I had a friend who kept telling me to watch Petfooled, watch Petfooled, did you watch it yet?… watch Petfooled. Naturally, I ended up doing just that, and I highly recommend this documentary. You can check it out on Netflix. Though not terribly surprised by the crap we we feed our pets, I was surprised by the lack of regulation, the words the industry gets to use (“natural” and “organic” do not mean what you would assume them to), and just seeing the mounds of caracasses that ultimately become kibble (road kill is an acceptable ingredient too) made me shudder at the thought of feeding my pets their dry food.
We checked out the Clean Label Project and our food choice was not the WORST… but still…
So then, what’s a girl to do? Google. Amazon. And viola! After much deliberation, poking around and reading, I found the path forward for us: Nutrigenomics. Nutrigenomics is the scientific study of the interaction of nutrition and genes. You can use Nutrigenomics to prevent and treat disease. Ever feel like you wanted to feed your dogs something better but were scared, or didn’t trust yourself to be in charge of their nutrition? Fear no more, and also know that it is NOT HARD. You need to learn a few things, but the rewards are AMAZING. I write this article as I am about to hop on a plane, so I won’t get into a review of the book just yet. You can click on the book below to check it out on Amazon.
On the scale of herbivore to carnivore, I hover towards the vegan end of the spectrum. My daughter, Jade hovers at the “vegetarian” mark. I know and respect that dogs are carnivores, so though it’s odd to be out buying free-range organic ground turkey, etc, for us, it’s the better way… the better and betterer lifestyle applies to the primates, canines, and felines in my life.
Jade’s stepping up to prepare meals for our little f*ckers, so I am leaving her with notes on how to do just that. I also need to pre-make the patties so Jade doesn’t need to touch the meat. 😉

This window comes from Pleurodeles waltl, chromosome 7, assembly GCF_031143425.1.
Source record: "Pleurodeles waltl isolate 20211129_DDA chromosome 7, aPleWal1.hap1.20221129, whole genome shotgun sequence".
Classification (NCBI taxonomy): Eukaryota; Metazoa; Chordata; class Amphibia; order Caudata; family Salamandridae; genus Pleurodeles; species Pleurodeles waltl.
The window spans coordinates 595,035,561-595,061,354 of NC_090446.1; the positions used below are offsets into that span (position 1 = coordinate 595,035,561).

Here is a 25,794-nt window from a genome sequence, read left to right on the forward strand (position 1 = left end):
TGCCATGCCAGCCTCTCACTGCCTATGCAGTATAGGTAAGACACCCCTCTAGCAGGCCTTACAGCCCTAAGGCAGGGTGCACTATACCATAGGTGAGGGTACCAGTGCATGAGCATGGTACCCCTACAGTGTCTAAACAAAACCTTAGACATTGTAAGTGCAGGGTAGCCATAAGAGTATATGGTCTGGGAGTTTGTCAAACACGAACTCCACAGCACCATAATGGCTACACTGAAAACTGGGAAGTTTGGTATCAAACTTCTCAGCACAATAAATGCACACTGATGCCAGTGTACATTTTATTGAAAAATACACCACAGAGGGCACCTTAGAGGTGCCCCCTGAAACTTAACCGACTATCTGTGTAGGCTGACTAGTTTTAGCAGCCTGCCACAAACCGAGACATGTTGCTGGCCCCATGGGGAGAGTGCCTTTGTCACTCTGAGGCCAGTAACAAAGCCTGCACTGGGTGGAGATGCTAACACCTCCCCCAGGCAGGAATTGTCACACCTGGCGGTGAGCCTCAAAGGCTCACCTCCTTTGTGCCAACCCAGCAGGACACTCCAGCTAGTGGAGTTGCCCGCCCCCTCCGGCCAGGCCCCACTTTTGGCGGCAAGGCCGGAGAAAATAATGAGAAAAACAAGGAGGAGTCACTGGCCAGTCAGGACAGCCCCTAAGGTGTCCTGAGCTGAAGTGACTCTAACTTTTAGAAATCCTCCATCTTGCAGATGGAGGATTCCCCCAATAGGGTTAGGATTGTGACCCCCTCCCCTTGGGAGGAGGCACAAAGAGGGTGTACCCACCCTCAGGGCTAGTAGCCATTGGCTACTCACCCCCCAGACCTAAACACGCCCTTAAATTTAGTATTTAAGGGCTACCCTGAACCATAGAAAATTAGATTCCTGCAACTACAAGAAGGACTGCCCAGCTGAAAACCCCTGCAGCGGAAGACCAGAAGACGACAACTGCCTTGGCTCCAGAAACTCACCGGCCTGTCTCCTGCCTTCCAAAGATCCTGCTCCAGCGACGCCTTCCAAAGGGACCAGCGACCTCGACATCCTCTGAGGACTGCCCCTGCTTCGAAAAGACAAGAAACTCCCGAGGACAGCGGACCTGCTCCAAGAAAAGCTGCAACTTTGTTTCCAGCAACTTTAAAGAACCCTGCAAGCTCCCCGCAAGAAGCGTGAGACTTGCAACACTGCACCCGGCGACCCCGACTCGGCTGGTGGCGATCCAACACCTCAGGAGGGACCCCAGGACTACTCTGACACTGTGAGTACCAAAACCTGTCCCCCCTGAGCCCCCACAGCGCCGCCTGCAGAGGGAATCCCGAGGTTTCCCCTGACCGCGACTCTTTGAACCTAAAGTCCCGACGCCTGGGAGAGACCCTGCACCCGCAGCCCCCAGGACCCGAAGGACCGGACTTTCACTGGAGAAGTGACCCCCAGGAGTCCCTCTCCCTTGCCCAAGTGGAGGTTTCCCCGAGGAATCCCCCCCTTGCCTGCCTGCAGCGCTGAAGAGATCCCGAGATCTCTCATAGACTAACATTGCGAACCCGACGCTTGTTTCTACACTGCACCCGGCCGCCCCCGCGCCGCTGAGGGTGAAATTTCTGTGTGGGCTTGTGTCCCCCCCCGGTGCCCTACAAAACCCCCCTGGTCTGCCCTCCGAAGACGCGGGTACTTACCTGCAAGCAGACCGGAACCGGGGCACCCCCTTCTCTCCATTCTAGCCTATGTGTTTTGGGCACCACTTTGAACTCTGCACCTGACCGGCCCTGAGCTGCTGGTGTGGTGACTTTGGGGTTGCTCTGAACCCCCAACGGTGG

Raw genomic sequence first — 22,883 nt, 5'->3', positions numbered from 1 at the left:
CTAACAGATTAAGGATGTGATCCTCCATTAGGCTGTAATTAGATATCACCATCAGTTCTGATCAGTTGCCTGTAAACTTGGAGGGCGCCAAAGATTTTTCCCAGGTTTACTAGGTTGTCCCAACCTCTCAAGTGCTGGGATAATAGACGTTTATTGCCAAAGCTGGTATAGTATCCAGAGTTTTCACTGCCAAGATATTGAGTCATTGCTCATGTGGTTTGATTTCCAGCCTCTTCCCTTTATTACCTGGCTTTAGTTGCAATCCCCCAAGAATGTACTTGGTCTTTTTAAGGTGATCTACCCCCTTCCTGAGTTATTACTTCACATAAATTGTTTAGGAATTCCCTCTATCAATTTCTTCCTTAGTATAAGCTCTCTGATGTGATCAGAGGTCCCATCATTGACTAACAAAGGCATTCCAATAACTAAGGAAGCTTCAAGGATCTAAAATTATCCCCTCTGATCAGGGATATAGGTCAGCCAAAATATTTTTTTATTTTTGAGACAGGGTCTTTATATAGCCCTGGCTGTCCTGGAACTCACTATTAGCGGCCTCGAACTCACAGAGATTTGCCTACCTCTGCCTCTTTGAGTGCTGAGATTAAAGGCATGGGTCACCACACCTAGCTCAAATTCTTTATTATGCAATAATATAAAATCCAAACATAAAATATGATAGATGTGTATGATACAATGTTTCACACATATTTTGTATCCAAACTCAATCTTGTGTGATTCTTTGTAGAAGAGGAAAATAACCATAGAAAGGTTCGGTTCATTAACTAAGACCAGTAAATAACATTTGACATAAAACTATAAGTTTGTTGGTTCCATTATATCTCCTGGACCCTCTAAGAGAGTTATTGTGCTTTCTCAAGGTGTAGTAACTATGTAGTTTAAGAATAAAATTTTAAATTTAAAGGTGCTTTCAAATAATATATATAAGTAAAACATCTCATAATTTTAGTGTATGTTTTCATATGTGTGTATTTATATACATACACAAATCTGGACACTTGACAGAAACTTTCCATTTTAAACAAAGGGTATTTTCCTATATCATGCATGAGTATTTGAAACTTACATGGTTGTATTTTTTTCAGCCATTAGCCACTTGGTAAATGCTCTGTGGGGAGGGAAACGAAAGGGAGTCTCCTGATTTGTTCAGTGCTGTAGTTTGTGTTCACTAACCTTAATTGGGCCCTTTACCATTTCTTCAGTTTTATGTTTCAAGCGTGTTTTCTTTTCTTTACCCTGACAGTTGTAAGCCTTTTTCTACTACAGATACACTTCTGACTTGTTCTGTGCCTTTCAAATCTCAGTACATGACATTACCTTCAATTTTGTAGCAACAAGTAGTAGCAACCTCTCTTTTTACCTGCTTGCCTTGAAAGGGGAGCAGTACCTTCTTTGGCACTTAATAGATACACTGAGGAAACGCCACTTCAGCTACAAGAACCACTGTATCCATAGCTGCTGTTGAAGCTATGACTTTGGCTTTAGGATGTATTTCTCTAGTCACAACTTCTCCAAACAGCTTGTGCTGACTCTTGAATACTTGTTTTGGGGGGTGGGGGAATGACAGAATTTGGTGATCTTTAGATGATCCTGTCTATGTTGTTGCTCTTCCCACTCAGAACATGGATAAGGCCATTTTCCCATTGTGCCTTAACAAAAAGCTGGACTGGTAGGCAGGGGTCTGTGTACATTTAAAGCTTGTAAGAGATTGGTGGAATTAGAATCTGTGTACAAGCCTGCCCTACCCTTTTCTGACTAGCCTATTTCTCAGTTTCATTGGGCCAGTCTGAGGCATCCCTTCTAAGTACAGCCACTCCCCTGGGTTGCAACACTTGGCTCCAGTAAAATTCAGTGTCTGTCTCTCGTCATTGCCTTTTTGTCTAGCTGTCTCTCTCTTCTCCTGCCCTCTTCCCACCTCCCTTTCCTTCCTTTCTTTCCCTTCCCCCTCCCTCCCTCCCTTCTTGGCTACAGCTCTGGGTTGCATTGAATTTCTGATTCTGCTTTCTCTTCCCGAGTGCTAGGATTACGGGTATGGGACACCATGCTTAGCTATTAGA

An Example Day of Nutrigenomics for Dogs:
While I am cooking their burger, the dogs get to eat (and drink) a few things. Breakfast Part 1 is goat’s milk. The one pictured here has ginger and turmeric added.
Theodore gets 3 drops of Throat Gold (from PetWellbeing.com) to help his cute little trachea.
Part 2 involves oatmeal and blueberries. Though dogs don’t need to eat blueberries, these help them prevent and fight cancer just like they do for us. I also found it is a good place to sprinkle their calcium. I actually make myself a bowl of oatmeal (oats, water, and blueberries) and take out about 4 blueberries for each dog and then sprinkle the calcium on it. Then I add another blueberry and some oatmeal on top.
Just like blueberries, cauliflower, broccoli, and carrots have “functional” ingredients. I cook up a big bowl and keep them in the fridge. I have taken to add their fish oil on top of these cool veggies (my dogs each get .5 mL a day).
With the burger still cooking, I let the dogs have their veggies. Bella is throwing our her best trick (meerkat) because she is so excited. Theo is showing off his good manners as well.
Once the burger is done, I cut it up and make sure it is cool. Then I hand feed these piece to them (sorry Jade).
I hand feed them… making sure the meat’s not too hot…. Their manners game is ON. PS I forgot to mention they are learning to patiently wait for their burger to cook. Bella has this down. I click and give her cauliflower. Theo is catching on… When they are both being perfect I call them over for goat’s milk.
I typically do the calcium, fish oil, and Throat Gold in the AM. Dinner is then 1/2 burger each plus some veggies. I mix it up though. Sometimes they get a little big of egg, and I also like the unsalted, wild Alaskan Salmon (in water) that Trader Joe’s sells (human food). I add the fish oil on top of the salmon sometimes. I also mix the salmon into an egg, or even into a chicken or turkey burger. Mixing it up is part of the Nutrigenomics system, so be sure to check out the book to learn more.